Just Let Me Breathe

Just Let Me Breathe by Elle Rosenfeld - Photo by Zoe Oppenheimer

I woke up the morning of the competition with anxiety steeping in my stomach while the alarm set for 5:00 a.m. whistled like a teapot in the tiny hotel room. I was a competitor in the 2018 U.S. National Synchronized Swimming Competition. This meet in Dallas, Texas, was infamous for teams with daunting levels of talent from around the country. My crew of seven girls from Scottsdale, Arizona, qualified at the West Zone competition in both our combo and team routines, which we had been practicing all year. Coach Allison, along with our mental coach Terry, made the journey as well to aid us during the stressful days. This week, I was in competition mode.

I am a committed person. I am a rarely-cancels-plans, comes-to-every practice, thoroughly-completes-the-group-project, stick-around-until-the-end kind of individual. I strive to be the person who others can rely on when needed. Being dependable is one of the most valuable qualities that one can possess. In my life, the people I know who have this unwavering sense of responsibility are those who I respect and admire the most. Being committed is a characteristic that most often occurs naturally for me due to the dedication I see my parents display in their lives. For me, dependability leads to outbreaks of anxiety, stress, or clouded judgment, but it generally serves to my advantage. Especially in synchronized swimming, my devoted mindset helped me achieve my goals in my performance and as a member of the team. In group sports like synchronized swimming, an emphasis is placed on being a team player. In order for a team to be exceptional, coaches expect every member to be fully and faithfully engaged. Although, in my experience, the line between committed and obligated is hazy and can be easily manipulated by adults and mentors.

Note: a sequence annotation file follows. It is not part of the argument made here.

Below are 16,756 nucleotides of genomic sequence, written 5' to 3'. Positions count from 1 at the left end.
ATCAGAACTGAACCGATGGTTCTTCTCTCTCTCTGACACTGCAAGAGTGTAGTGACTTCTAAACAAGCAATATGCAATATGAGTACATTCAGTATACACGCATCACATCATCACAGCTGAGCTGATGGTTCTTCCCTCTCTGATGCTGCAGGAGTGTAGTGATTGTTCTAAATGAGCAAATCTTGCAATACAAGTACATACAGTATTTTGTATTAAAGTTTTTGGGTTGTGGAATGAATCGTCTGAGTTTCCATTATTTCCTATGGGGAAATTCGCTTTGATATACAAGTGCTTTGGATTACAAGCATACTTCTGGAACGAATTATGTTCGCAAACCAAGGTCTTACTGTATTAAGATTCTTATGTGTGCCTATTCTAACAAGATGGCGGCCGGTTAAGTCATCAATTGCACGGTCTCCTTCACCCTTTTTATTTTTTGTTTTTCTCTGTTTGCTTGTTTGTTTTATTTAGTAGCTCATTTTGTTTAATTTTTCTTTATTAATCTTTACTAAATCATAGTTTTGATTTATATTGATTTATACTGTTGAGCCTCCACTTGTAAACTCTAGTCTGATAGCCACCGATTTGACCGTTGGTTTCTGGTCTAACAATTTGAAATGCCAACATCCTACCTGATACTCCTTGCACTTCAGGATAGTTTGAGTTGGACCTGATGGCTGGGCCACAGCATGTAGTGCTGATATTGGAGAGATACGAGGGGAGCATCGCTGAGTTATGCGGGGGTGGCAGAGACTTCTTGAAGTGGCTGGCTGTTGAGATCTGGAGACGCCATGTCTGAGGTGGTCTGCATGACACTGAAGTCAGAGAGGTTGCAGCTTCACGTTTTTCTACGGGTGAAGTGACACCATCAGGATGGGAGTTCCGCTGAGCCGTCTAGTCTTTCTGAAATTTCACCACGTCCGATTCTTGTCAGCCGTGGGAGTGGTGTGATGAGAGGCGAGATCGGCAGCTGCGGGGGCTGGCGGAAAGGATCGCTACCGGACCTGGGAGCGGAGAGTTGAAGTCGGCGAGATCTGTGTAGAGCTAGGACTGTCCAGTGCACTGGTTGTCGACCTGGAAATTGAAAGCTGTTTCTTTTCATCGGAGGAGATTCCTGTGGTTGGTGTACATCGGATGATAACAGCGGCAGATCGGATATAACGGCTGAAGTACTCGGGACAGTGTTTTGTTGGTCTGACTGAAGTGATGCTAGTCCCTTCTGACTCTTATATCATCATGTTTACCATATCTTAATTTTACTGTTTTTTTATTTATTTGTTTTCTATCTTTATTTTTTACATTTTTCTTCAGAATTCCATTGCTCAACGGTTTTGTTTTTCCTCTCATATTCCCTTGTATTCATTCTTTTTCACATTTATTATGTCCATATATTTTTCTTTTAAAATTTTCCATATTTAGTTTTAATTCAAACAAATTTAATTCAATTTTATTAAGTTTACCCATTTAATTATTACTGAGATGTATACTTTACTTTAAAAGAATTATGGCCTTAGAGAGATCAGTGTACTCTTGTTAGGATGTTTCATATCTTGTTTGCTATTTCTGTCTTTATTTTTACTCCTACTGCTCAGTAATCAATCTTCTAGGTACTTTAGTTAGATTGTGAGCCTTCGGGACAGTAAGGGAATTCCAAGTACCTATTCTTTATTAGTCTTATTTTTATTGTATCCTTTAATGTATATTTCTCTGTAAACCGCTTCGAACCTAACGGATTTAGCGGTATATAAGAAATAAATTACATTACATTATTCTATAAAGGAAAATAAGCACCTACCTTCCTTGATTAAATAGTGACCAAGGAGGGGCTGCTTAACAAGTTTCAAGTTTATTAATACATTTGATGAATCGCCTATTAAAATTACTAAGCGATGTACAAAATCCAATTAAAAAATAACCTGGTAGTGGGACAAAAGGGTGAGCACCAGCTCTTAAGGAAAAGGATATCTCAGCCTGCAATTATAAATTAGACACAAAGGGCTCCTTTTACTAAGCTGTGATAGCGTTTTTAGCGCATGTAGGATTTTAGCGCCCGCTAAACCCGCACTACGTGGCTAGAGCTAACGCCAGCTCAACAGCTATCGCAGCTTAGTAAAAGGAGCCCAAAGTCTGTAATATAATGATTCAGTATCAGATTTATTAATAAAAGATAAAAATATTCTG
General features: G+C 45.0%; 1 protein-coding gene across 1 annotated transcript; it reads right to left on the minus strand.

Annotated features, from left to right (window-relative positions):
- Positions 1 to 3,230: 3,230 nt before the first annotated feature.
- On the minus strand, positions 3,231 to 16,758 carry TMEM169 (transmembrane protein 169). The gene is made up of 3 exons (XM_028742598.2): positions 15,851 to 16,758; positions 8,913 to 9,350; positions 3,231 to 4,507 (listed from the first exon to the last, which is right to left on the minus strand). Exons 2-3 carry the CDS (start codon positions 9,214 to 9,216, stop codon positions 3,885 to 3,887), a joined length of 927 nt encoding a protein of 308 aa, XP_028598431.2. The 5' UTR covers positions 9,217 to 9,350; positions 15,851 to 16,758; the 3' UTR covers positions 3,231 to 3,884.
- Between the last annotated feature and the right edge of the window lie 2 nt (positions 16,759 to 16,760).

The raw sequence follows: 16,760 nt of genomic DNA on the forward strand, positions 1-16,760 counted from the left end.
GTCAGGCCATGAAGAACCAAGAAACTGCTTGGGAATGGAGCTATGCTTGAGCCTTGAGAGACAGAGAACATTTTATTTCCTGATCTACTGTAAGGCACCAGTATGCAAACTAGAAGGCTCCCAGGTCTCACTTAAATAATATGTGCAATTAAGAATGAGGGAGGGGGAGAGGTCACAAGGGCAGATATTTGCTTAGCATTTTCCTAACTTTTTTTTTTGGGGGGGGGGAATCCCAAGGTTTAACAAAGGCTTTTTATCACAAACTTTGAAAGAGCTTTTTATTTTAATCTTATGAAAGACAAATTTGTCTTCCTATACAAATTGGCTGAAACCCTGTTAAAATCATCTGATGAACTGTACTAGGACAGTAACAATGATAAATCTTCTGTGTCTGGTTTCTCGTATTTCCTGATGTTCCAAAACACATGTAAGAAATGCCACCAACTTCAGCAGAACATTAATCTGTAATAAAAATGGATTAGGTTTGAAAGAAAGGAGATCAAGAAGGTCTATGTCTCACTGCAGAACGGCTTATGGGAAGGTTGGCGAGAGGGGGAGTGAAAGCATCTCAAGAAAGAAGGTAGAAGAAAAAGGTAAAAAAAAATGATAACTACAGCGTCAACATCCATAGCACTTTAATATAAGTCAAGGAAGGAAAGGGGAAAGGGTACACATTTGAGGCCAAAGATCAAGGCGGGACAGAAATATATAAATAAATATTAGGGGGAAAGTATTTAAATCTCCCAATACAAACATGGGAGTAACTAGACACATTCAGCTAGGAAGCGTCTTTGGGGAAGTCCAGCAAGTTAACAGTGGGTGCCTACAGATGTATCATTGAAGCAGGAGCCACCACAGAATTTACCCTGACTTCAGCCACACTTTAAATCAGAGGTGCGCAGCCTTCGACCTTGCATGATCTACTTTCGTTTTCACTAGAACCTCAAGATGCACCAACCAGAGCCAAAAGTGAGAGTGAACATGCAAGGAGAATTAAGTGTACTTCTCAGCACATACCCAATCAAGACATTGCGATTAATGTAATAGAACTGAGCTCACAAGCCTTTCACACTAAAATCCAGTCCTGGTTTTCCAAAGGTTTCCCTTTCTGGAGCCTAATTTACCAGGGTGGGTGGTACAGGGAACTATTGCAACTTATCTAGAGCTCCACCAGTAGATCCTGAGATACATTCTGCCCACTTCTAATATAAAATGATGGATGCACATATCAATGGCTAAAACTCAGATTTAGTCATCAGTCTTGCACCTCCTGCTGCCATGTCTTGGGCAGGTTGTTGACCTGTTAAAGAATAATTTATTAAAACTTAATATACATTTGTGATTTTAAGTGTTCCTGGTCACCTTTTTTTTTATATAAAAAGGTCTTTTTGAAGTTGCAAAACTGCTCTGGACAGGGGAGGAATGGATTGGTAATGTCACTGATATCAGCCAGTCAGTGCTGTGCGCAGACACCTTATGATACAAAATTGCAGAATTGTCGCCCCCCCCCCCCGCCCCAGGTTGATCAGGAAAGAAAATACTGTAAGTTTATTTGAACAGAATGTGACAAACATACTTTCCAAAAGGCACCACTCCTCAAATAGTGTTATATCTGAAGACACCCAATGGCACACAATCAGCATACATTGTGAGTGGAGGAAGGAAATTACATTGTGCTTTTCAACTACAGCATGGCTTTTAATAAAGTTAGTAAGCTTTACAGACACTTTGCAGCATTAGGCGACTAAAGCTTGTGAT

I first noticed the itch in the back of my throat the day prior while participating in the morning figure portion of the meet, but throughout the day, it intensified. The itch progressed into a breathing matter where I could not hold my breath for longer than 10 seconds without surfacing and breaking into coughing fits. Near the end of the day the worst of my issues was exposed when I had to stop and swim to the side of the pool during the middle of our only practice swim-through. I had always been the girl on the team with no muscle strains and no limiting medical conditions. I was not used to being the one in the helpless seat, and I hated it. This was not like my bathing suit clasp breaking before a performance, my nose clip falling off mid-routine, or a harsh sunburn. This was something I could not fix.

I laid in the bed for several minutes sizing up the day’s agenda. During the meet, a few of my teammates and I were assigned Terry as our chaperone in room 132. As she attempted to coax us out of bed, the words team routine, team routine, team routine…rolled around in my head like marbles circling the drain until I finally decided I would be late if I delayed any longer. I groggily emerged from the fluffy, white cotton covers to change into my team uniform. As I mechanically prepared, alarming images of an insufferable three-minute routine played in my head, a repeat of yesterday’s events. My rising feelings of uncertainty were about to bubble over the brim. I wished I could climb back into the cozy haven that was the hotel bed.

I heard a knock on the door right as I finished stuffing my bag full of equipment, granola bars, and bedazzled bathing suits. I knew that Allison was outside. I felt the tears looming closely, but I pushed them back. This was not the time to break down. I opened the door apprehensively and stepped outside to talk with her privately.